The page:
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Heavy Metal?

My reference to “heavy metal” here is not about that so-called “music” that I occasionally come across as I’m searching for something worth listening to on the radio. No, I’m actually referring to metal fishing lures, which at one time was a mainstay of the fishing lure business. While metal is still used in many lure types, other materials have taken over much of the market such as wood, plastic, and especially soft plastics.

Years ago, I started my fishing endeavors using wood and plastic lures like the Rapala type minnows, Jitterbugs and, of course, metal in-line spinners.

In-line spinners became a major part of my lure collection, and I used them extensively for trout and other species. Spinners are still commonly used today, especially for trout, and rightfully so since they can be very effective, and they are relatively easy to use. With the high, muddy or off-colored water conditions we are facing this past week, or so, a spinner might be a good choice for the lure fisherman in a trout stream.

Don’t relegate in-line spinners to trout fishing only though, since they can be an excellent choice for a number of other species. Over the years I’ve done a lot of fishing in Canada and on the St. Lawrence River for pike, bass, walleyes, and other species of fish, and a Mepps Spinner has proven to be a top producer.

One of my favorite pursuits are northern pike; a #5 Mepps Aglia Spinner accounted for a good many of them with catches of 50 or more, sometimes in a single day. The rotating metal blade around the metal shaft with some deer hair and an added black, soft plastic, three-inch worm to the treble hook was a deadly combination. The lure is easy to cast, and you can allow the metal lure to sink to whatever depth you wish to concentrate your efforts.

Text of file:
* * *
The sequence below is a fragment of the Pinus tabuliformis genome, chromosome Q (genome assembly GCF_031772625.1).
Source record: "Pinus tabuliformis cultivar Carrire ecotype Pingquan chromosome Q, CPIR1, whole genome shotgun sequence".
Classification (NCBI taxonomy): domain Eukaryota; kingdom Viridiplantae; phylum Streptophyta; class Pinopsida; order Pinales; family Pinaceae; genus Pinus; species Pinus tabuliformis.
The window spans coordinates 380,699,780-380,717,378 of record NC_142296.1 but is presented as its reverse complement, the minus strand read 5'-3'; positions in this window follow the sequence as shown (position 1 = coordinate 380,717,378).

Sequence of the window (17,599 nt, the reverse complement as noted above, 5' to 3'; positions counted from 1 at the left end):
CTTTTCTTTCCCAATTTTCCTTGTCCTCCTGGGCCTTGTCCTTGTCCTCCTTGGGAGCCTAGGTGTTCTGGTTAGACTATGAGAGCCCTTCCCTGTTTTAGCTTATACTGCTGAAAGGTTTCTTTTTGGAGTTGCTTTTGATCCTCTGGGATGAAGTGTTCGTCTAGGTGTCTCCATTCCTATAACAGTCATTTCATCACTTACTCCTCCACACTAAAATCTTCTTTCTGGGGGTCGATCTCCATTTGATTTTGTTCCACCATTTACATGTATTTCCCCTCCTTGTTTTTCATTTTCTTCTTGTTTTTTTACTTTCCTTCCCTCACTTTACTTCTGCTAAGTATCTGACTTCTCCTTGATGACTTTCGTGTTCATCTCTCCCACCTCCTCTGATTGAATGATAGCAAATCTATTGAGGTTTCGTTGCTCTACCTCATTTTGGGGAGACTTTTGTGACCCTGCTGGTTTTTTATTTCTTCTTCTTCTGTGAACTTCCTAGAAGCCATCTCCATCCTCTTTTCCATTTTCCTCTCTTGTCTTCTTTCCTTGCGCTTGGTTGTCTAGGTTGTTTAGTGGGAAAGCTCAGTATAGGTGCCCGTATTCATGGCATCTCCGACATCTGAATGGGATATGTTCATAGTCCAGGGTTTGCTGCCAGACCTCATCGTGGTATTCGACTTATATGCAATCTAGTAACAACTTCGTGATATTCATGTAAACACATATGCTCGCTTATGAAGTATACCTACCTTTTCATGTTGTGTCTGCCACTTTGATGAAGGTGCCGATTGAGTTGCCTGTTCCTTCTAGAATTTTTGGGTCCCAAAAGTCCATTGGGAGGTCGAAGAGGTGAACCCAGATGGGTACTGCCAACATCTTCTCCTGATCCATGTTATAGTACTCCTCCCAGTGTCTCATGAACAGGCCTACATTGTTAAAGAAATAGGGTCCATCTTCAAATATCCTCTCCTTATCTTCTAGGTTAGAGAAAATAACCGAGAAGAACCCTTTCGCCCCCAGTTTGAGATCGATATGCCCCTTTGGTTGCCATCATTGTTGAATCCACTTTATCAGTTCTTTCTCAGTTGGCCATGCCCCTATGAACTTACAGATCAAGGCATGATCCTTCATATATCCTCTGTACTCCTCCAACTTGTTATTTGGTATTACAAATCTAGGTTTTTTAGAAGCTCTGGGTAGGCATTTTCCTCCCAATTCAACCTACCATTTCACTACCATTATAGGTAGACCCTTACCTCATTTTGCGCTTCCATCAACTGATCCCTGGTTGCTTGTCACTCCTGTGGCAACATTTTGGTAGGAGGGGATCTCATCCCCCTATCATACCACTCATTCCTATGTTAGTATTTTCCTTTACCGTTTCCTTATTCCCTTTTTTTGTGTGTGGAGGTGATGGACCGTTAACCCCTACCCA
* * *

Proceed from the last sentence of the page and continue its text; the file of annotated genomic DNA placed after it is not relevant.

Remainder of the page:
While a spinner can be a good choice for other species besides pike — bass, both smallmouth, and largemouth, can be taken on spinners and in the appropriate sizes rock bass, crappies, perch, and a number of other species of fish are susceptible.

Bear in mind too, that spinners come in different forms for different reasons. There is the standard in-line spinner, the weight-forward spinner, a spinnerbait (safety-pin look) and a buzzbait, which is a “surface” lure.

A weight-forward spinner is designed for deep-water use, and with an added trailer like a plastic worm or a real nightcrawler, it can be a good walleye producer. A buzzbait is designed for surface use; the unique metal blade creates a disturbance on the surface as the lure is retrieved — at times a good choice for bass, pickerel, pike, and muskies. The spinnerbait is designed to be relatively snag free; the safety pin design allows the lure to ride over wood snags and weeds while the blade still flashes attracting attention.

The spinnerbait has become a major item in my tackle boxes. When you are in a situation where your standard in-line spinner may become snagged on a wood structure the spinnerbait is a good choice. While fishing a stump infested bay in Canada one day, my buddy was constantly hung up on stumps; I was fishing a spinnerbait, and I was constantly hung up on northern pike. It didn’t take long for my buddy to make the switch.

In the days to come, we’ll take a look at some other “heavy metal” lures that can be very effective, but spinners certainly deserve a space in your tackle box.

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